Tesco uses delivery lorries to haul waste: should we worry?



Tesco is using its delivery lorries to transport waste and out-of-date food, to cut costs and save fuel. Once the delivery lorries have dropped the food off at stores, they load up with waste and return via a waste site. It has said this will help save the planet - as well as saving the company a packet.

But should we be concerned?

The Guardian reported that waste collections had been cancelled from Tesco's 600 largest stores, and the return journeys of delivery lorries were being used instead. Waste is packed into metal crates lined with plastic, and dropped off on the way back to the distribution centre. A Tesco spokesperson told the newspaper that it would save 20,000 journeys and 4.5 tonnes of carbon a year.

The supermarket said that the vehicles were inspected and cleaned after every trip, and had a regular deep clean. The Daily Mail highlighted that by law they cannot use the same containers to hold the waste and the food, but provided they are cleaned between trips they can use the same lorries, so this approach is perfectly acceptable.

The new arrangements apply to the large lorries, and not the ones used for home deliveries.


It's worth bearing in mind that Sainsbury's and Marks & Spencer have been doing this for some time, and provided that standards of cleanliness are high enough, there's no reason why there should be any contamination.

However, both newspapers questioned whether this approach was rather unsavoury. The Guardian quoted Neal Austin, Morrisons' logistics and supply chain director, who explained why Morrisons doesn't use this approach: "Technically, we would have a concern about the risk of contamination given the closed environment within the trailers. More importantly, we don't believe our customers would feel comfortable knowing that the fresh food they were eating had been delivered in a lorry that a few hours earlier had been carrying waste food products."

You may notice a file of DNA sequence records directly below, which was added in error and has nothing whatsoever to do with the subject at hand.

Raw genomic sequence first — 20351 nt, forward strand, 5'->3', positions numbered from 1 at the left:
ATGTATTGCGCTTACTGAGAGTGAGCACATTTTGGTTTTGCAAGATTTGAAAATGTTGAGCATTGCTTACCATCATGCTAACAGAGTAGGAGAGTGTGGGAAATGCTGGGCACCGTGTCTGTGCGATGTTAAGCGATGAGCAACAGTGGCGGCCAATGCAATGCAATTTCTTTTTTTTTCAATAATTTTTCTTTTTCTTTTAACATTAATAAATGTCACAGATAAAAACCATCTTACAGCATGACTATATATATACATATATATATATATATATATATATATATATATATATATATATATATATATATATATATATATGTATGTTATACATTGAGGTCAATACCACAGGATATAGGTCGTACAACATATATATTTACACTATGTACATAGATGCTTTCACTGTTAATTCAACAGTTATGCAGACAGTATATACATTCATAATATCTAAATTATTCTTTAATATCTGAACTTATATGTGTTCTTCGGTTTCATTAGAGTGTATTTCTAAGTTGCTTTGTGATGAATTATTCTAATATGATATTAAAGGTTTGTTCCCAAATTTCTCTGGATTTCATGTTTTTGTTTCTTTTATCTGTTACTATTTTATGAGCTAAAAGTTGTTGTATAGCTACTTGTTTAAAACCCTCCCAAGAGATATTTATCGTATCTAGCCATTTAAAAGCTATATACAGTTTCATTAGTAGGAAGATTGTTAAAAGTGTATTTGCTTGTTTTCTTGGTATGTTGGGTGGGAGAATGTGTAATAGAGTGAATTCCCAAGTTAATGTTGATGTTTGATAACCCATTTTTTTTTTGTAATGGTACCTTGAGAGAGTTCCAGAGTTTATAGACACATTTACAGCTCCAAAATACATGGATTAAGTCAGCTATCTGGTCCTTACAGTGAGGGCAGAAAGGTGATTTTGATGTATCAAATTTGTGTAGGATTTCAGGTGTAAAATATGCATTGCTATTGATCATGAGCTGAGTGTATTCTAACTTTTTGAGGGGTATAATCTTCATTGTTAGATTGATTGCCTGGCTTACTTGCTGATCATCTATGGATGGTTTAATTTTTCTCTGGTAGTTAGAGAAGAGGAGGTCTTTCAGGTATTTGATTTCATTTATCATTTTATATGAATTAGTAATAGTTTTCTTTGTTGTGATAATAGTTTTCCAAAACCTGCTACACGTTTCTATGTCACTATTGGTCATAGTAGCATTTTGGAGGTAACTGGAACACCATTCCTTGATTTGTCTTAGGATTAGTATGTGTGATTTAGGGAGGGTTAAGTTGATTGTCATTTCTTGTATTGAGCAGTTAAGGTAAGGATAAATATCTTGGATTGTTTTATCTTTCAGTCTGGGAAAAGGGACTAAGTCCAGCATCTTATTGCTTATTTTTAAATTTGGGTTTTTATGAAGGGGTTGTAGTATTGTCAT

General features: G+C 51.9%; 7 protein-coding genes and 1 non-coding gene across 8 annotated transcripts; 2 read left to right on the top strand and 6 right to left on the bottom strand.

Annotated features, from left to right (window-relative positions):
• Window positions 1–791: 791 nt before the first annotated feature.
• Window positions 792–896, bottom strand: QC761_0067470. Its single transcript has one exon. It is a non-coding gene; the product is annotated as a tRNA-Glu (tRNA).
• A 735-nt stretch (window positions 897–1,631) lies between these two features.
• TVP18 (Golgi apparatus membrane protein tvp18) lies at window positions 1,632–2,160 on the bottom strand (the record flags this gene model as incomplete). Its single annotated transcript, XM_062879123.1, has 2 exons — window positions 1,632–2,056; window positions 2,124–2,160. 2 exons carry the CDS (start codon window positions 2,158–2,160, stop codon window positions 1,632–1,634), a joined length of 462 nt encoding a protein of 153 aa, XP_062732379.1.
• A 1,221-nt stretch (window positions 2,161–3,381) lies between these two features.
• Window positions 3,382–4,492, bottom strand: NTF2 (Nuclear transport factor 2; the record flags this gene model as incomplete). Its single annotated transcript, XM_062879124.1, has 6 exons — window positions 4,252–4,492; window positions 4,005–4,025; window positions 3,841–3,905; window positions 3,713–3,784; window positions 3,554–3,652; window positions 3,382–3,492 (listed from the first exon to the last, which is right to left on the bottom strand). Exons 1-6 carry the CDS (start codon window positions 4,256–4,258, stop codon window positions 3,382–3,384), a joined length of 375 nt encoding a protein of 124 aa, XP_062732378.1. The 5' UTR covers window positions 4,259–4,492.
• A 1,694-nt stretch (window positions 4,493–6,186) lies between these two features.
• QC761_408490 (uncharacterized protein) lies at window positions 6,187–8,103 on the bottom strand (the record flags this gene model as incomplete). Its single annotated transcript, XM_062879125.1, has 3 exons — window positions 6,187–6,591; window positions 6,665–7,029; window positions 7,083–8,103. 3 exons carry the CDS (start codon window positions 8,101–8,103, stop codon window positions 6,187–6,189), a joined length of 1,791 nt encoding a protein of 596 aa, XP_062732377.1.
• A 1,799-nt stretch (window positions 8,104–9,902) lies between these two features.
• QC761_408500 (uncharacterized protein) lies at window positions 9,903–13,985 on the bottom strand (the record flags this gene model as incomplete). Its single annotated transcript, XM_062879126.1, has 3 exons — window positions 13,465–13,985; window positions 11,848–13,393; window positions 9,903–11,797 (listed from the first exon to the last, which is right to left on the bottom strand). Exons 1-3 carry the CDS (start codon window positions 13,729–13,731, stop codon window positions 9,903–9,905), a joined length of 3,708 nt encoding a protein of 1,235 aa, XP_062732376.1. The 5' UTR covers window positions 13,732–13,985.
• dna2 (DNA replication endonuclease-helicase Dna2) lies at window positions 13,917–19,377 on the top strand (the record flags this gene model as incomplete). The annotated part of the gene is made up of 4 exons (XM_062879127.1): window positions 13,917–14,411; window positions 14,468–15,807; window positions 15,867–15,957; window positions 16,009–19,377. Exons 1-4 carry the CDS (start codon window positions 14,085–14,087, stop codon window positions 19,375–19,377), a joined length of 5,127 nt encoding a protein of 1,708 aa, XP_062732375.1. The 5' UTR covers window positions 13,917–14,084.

It's easy to see why the supermarkets would be keen to use the return journeys. One in four of all the lorries you see travelling up and down the motorway are empty, which wastes money and fuel - and causes endless congestion.

However, there are some clear alternatives which take advantage of the return journey without having to transport waste. Tesco has been using the return journey to transport items that people have sent back to the store. It takes returns from 2,000 of its stores in this way. Plenty of supermarkets also use the return trip to bring back empty boxes and other packing materials.

Some Sainsbury's lorries will also collect from suppliers on their way back to the distribution centre. It means they are carrying items they are equipped to carry, and they don't have to worry about health and safety standards because they have already cleared these people as suppliers.

Asda, meanwhile, has brought out double-decker lorries, so they can make half the journeys. Over the last five years these lorries have saved 10 million road miles.

But what do you think? Would it bother you to know that waste is being transported in food delivery lorries?

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